|Image from Gulliver’s Travels by Jonathan Swift. (Travels into Several Remote Nations of the World by Lemuel Gulliver). Illustration by Stephen Baghot de la Bere, 1904. Originally published in 1726. Bridgeman Images. Public domain.|
The Luggnaggians are a polite and generous people . . . they show themselves courteous to strangers.
One day . . . I was asked by a person of quality, “whether I had seen any of their struldbrugs, or immortals?” . . . He told me “that sometimes, though very rarely, a child happened to be born in a family, with a red circular spot in the forehead, directly over the left eyebrow, which was an infallible mark that it should never die.” . . .
After this preface, he gave me a particular account of the struldbrugs among them. He said, “they commonly acted like mortals till about thirty years old; after which, by degrees, they grew melancholy and dejected. . . . When they came to fourscore years, which is reckoned the extremity of living in this country, they had not only all the follies and infirmities of other old men, but many more which arose from the dreadful prospect of never dying. They were not only opinionative, peevish, covetous, morose, vain, talkative, but incapable of friendship, and dead to all natural affection. . . . Envy and impotent desires are their prevailing passions. But those objects against which their envy seems principally directed, are the vices of the younger sort and the deaths of the old. By reflecting on the former, they find themselves cut off from all possibility of pleasure; and whenever they see a funeral, they lament and repine that others have gone to a harbour of rest to which they themselves never can hope to arrive. They have no remembrance of anything but what they learned and observed in their youth and middle-age. . . . The least miserable among them appear to be those who turn to dotage, and entirely lose their memories. . . .
“As soon as they have completed the term of eighty years, they are looked on as dead in law; their heirs immediately succeed to their estates; only a small pittance is reserved for their support; and the poor ones are maintained at the public charge. After that period, they are held incapable of any employment of trust or profit; they cannot purchase lands, or take leases; neither are they allowed to be witnesses in any cause, either civil or criminal. . . .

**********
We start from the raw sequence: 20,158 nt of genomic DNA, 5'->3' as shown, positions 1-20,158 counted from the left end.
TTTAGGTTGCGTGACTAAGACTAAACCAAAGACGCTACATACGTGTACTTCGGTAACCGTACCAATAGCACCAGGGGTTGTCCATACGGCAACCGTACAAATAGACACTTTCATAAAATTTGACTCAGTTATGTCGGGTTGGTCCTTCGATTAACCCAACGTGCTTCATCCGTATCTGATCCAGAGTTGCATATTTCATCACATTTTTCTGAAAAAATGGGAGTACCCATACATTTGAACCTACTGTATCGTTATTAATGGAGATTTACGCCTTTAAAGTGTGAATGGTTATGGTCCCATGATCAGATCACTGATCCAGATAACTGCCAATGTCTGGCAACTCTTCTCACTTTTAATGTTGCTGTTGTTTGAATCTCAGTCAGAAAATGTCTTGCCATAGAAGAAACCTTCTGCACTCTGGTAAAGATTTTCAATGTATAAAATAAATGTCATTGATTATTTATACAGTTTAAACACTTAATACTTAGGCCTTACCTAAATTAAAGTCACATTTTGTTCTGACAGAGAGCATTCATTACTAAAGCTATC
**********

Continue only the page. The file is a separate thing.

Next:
“At ninety, they lose their teeth and hair; they have at that age no distinction of taste, but eat and drink whatever they can get, without relish or appetite. The diseases they were subject to still continue, without increasing or diminishing. In talking, they forget the common appellation of things, and the names of persons, even of those who are their nearest friends and relations. For the same reason, they never can amuse themselves with reading . . . and are deprived of the only entertainment whereof they might otherwise be capable.
“The language of this country being always upon the flux, the struldbrugs of one age do not understand those of another; neither are they able, after two hundred years, to hold any conversation . . . and thus they lie under the disadvantage of living like foreigners in their own country.” . . .
They were the most mortifying sight I ever beheld; and the women more horrible than the men. Besides the usual deformities in extreme old age, they acquired an additional ghastliness, in proportion to their number of years, which is not to be described. . . .
The reader will easily believe, that from what I had heard and seen, my keen appetite for perpetuity of life was much abated.
Abridged from Jonathan Swift (1667–1745): Gulliver’s Travels or Travels into several remote nations of the world, part 3, chapter 10.